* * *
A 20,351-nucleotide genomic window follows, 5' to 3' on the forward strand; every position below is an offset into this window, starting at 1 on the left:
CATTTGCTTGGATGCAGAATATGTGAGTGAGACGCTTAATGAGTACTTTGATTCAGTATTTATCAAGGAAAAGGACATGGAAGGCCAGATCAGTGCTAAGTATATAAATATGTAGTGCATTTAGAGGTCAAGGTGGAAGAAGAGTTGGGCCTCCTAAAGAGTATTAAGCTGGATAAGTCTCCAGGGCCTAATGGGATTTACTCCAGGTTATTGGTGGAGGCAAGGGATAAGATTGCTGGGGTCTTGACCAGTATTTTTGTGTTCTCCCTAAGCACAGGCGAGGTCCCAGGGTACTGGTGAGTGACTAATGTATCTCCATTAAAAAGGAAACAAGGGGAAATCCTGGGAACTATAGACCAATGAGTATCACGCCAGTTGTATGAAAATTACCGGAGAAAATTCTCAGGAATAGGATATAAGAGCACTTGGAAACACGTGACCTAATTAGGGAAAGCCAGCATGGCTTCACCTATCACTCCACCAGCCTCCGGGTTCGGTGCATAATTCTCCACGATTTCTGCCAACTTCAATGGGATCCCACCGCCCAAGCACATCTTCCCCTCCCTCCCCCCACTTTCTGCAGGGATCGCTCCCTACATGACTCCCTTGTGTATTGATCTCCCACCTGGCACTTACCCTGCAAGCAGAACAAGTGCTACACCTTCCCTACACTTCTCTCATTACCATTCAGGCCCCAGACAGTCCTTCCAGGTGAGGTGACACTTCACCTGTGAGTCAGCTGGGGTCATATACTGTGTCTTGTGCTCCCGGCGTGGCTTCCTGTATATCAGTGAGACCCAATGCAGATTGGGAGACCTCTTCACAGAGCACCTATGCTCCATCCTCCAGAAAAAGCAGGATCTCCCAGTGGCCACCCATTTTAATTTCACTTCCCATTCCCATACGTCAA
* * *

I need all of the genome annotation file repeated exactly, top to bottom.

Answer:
A 20,351-nucleotide genomic window follows, 5' to 3' on the forward strand; every position below is an offset into this window, starting at 1 on the left:
CATTTGCTTGGATGCAGAATATGTGAGTGAGACGCTTAATGAGTACTTTGATTCAGTATTTATCAAGGAAAAGGACATGGAAGGCCAGATCAGTGCTAAGTATATAAATATGTAGTGCATTTAGAGGTCAAGGTGGAAGAAGAGTTGGGCCTCCTAAAGAGTATTAAGCTGGATAAGTCTCCAGGGCCTAATGGGATTTACTCCAGGTTATTGGTGGAGGCAAGGGATAAGATTGCTGGGGTCTTGACCAGTATTTTTGTGTTCTCCCTAAGCACAGGCGAGGTCCCAGGGTACTGGTGAGTGACTAATGTATCTCCATTAAAAAGGAAACAAGGGGAAATCCTGGGAACTATAGACCAATGAGTATCACGCCAGTTGTATGAAAATTACCGGAGAAAATTCTCAGGAATAGGATATAAGAGCACTTGGAAACACGTGACCTAATTAGGGAAAGCCAGCATGGCTTCACCTATCACTCCACCAGCCTCCGGGTTCGGTGCATAATTCTCCACGATTTCTGCCAACTTCAATGGGATCCCACCGCCCAAGCACATCTTCCCCTCCCTCCCCCCACTTTCTGCAGGGATCGCTCCCTACATGACTCCCTTGTGTATTGATCTCCCACCTGGCACTTACCCTGCAAGCAGAACAAGTGCTACACCTTCCCTACACTTCTCTCATTACCATTCAGGCCCCAGACAGTCCTTCCAGGTGAGGTGACACTTCACCTGTGAGTCAGCTGGGGTCATATACTGTGTCTTGTGCTCCCGGCGTGGCTTCCTGTATATCAGTGAGACCCAATGCAGATTGGGAGACCTCTTCACAGAGCACCTATGCTCCATCCTCCAGAAAAAGCAGGATCTCCCAGTGGCCACCCATTTTAATTTCACTTCCCATTCCCATACGTCAA